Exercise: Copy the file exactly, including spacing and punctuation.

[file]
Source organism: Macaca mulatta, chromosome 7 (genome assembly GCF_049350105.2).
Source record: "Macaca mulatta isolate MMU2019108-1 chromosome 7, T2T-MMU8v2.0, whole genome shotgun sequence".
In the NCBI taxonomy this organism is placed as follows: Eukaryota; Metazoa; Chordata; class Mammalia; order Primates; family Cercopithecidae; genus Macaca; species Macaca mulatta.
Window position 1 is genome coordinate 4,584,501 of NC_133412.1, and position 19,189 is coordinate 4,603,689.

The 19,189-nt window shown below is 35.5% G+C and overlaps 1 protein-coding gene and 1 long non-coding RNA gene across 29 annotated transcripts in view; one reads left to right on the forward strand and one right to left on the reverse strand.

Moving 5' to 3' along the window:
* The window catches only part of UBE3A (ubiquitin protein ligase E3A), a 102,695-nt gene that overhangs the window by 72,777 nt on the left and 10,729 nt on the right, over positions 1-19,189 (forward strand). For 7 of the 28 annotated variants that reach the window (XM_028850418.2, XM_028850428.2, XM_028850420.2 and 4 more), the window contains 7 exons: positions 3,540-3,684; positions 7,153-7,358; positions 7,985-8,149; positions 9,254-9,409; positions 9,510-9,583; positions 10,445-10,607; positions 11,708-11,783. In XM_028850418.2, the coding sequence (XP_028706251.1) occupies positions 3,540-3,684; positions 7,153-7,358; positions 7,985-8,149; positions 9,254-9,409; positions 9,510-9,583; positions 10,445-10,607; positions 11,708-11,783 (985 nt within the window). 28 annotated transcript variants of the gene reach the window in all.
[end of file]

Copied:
Source organism: Macaca mulatta, chromosome 7 (genome assembly GCF_049350105.2).
Source record: "Macaca mulatta isolate MMU2019108-1 chromosome 7, T2T-MMU8v2.0, whole genome shotgun sequence".
In the NCBI taxonomy this organism is placed as follows: Eukaryota; Metazoa; Chordata; class Mammalia; order Primates; family Cercopithecidae; genus Macaca; species Macaca mulatta.
Window position 1 is genome coordinate 4,584,501 of NC_133412.1, and position 19,189 is coordinate 4,603,689.

The 19,189-nt window shown below is 35.5% G+C and overlaps 1 protein-coding gene and 1 long non-coding RNA gene across 29 annotated transcripts in view; one reads left to right on the forward strand and one right to left on the reverse strand.

Moving 5' to 3' along the window:
* The window catches only part of UBE3A (ubiquitin protein ligase E3A), a 102,695-nt gene that overhangs the window by 72,777 nt on the left and 10,729 nt on the right, over positions 1-19,189 (forward strand). For 7 of the 28 annotated variants that reach the window (XM_028850418.2, XM_028850428.2, XM_028850420.2 and 4 more), the window contains 7 exons: positions 3,540-3,684; positions 7,153-7,358; positions 7,985-8,149; positions 9,254-9,409; positions 9,510-9,583; positions 10,445-10,607; positions 11,708-11,783. In XM_028850418.2, the coding sequence (XP_028706251.1) occupies positions 3,540-3,684; positions 7,153-7,358; positions 7,985-8,149; positions 9,254-9,409; positions 9,510-9,583; positions 10,445-10,607; positions 11,708-11,783 (985 nt within the window). 28 annotated transcript variants of the gene reach the window in all.